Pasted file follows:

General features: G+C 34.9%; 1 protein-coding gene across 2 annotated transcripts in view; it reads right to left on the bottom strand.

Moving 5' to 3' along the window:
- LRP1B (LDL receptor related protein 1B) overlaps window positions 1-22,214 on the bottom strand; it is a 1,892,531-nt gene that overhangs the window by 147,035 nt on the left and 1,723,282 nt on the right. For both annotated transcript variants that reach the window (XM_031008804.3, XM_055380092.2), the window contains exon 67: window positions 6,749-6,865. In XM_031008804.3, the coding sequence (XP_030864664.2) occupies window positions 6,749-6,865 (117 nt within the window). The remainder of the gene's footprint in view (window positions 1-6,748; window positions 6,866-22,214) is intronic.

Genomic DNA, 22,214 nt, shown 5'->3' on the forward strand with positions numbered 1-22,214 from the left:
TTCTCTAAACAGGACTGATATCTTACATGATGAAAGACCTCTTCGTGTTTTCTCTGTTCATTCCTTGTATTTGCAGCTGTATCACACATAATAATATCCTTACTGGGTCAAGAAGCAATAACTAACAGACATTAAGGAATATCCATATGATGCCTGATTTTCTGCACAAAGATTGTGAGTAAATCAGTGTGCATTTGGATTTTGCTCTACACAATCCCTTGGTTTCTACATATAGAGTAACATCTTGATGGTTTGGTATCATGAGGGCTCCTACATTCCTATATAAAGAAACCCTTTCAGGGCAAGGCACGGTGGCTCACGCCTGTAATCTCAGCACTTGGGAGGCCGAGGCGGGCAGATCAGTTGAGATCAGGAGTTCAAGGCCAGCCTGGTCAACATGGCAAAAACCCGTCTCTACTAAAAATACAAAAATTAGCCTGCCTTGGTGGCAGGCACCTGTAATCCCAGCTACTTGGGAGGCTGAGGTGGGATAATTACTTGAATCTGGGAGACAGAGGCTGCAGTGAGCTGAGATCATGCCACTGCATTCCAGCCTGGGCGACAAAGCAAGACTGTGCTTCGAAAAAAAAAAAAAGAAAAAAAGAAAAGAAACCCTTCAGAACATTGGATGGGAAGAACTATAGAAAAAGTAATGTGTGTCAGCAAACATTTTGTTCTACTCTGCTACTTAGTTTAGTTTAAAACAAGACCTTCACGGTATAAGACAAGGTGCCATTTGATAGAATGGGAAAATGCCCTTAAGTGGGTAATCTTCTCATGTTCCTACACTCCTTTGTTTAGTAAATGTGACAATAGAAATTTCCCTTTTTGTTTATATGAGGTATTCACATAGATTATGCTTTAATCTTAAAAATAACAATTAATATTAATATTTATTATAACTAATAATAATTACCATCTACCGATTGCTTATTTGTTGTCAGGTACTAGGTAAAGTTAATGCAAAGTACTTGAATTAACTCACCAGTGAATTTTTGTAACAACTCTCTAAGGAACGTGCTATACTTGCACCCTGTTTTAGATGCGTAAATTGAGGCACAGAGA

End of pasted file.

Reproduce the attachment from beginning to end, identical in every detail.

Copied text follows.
General features: G+C 34.9%; 1 protein-coding gene across 2 annotated transcripts in view; it reads right to left on the bottom strand.

Moving 5' to 3' along the window:
- LRP1B (LDL receptor related protein 1B) overlaps window positions 1-22,214 on the bottom strand; it is a 1,892,531-nt gene that overhangs the window by 147,035 nt on the left and 1,723,282 nt on the right. For both annotated transcript variants that reach the window (XM_031008804.3, XM_055380092.2), the window contains exon 67: window positions 6,749-6,865. In XM_031008804.3, the coding sequence (XP_030864664.2) occupies window positions 6,749-6,865 (117 nt within the window). The remainder of the gene's footprint in view (window positions 1-6,748; window positions 6,866-22,214) is intronic.

Genomic DNA, 22,214 nt, shown 5'->3' on the forward strand with positions numbered 1-22,214 from the left:
TTCTCTAAACAGGACTGATATCTTACATGATGAAAGACCTCTTCGTGTTTTCTCTGTTCATTCCTTGTATTTGCAGCTGTATCACACATAATAATATCCTTACTGGGTCAAGAAGCAATAACTAACAGACATTAAGGAATATCCATATGATGCCTGATTTTCTGCACAAAGATTGTGAGTAAATCAGTGTGCATTTGGATTTTGCTCTACACAATCCCTTGGTTTCTACATATAGAGTAACATCTTGATGGTTTGGTATCATGAGGGCTCCTACATTCCTATATAAAGAAACCCTTTCAGGGCAAGGCACGGTGGCTCACGCCTGTAATCTCAGCACTTGGGAGGCCGAGGCGGGCAGATCAGTTGAGATCAGGAGTTCAAGGCCAGCCTGGTCAACATGGCAAAAACCCGTCTCTACTAAAAATACAAAAATTAGCCTGCCTTGGTGGCAGGCACCTGTAATCCCAGCTACTTGGGAGGCTGAGGTGGGATAATTACTTGAATCTGGGAGACAGAGGCTGCAGTGAGCTGAGATCATGCCACTGCATTCCAGCCTGGGCGACAAAGCAAGACTGTGCTTCGAAAAAAAAAAAAAGAAAAAAAGAAAAGAAACCCTTCAGAACATTGGATGGGAAGAACTATAGAAAAAGTAATGTGTGTCAGCAAACATTTTGTTCTACTCTGCTACTTAGTTTAGTTTAAAACAAGACCTTCACGGTATAAGACAAGGTGCCATTTGATAGAATGGGAAAATGCCCTTAAGTGGGTAATCTTCTCATGTTCCTACACTCCTTTGTTTAGTAAATGTGACAATAGAAATTTCCCTTTTTGTTTATATGAGGTATTCACATAGATTATGCTTTAATCTTAAAAATAACAATTAATATTAATATTTATTATAACTAATAATAATTACCATCTACCGATTGCTTATTTGTTGTCAGGTACTAGGTAAAGTTAATGCAAAGTACTTGAATTAACTCACCAGTGAATTTTTGTAACAACTCTCTAAGGAACGTGCTATACTTGCACCCTGTTTTAGATGCGTAAATTGAGGCACAGAGA